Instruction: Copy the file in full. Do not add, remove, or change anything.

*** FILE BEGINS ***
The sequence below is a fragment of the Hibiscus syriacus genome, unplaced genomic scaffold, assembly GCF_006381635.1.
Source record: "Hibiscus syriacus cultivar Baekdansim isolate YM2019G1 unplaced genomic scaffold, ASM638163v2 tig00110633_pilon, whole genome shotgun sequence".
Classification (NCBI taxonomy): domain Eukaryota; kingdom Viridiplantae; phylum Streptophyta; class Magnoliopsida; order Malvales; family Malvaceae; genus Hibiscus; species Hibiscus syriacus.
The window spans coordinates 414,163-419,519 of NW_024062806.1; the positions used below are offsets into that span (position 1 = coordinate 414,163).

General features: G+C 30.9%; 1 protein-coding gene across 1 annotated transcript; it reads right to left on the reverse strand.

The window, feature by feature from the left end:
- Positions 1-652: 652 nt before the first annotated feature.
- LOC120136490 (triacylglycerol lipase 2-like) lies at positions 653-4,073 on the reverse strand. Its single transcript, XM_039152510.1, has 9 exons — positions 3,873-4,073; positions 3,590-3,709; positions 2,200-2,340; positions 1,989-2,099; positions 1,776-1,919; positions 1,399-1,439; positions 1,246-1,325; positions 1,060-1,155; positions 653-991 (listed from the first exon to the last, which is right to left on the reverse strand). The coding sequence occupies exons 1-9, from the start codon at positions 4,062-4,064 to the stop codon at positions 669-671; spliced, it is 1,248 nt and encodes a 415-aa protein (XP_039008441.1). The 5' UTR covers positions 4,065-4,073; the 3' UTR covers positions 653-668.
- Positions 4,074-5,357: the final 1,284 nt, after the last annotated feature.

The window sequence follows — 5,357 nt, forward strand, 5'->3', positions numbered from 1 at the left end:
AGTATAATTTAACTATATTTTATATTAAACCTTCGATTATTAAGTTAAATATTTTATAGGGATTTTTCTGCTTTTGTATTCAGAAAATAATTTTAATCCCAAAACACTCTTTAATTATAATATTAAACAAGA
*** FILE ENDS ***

The sequence below is a fragment of the Hibiscus syriacus genome, unplaced genomic scaffold, assembly GCF_006381635.1.
Source record: "Hibiscus syriacus cultivar Baekdansim isolate YM2019G1 unplaced genomic scaffold, ASM638163v2 tig00110633_pilon, whole genome shotgun sequence".
Classification (NCBI taxonomy): domain Eukaryota; kingdom Viridiplantae; phylum Streptophyta; class Magnoliopsida; order Malvales; family Malvaceae; genus Hibiscus; species Hibiscus syriacus.
The window spans coordinates 414,163-419,519 of NW_024062806.1; the positions used below are offsets into that span (position 1 = coordinate 414,163).

General features: G+C 30.9%; 1 protein-coding gene across 1 annotated transcript; it reads right to left on the reverse strand.

The window, feature by feature from the left end:
- Positions 1-652: 652 nt before the first annotated feature.
- LOC120136490 (triacylglycerol lipase 2-like) lies at positions 653-4,073 on the reverse strand. Its single transcript, XM_039152510.1, has 9 exons — positions 3,873-4,073; positions 3,590-3,709; positions 2,200-2,340; positions 1,989-2,099; positions 1,776-1,919; positions 1,399-1,439; positions 1,246-1,325; positions 1,060-1,155; positions 653-991 (listed from the first exon to the last, which is right to left on the reverse strand). The coding sequence occupies exons 1-9, from the start codon at positions 4,062-4,064 to the stop codon at positions 669-671; spliced, it is 1,248 nt and encodes a 415-aa protein (XP_039008441.1). The 5' UTR covers positions 4,065-4,073; the 3' UTR covers positions 653-668.
- Positions 4,074-5,357: the final 1,284 nt, after the last annotated feature.

The window sequence follows — 5,357 nt, forward strand, 5'->3', positions numbered from 1 at the left end:
AGTATAATTTAACTATATTTTATATTAAACCTTCGATTATTAAGTTAAATATTTTATAGGGATTTTTCTGCTTTTGTATTCAGAAAATAATTTTAATCCCAAAACACTCTTTAATTATAATATTAAACAAGA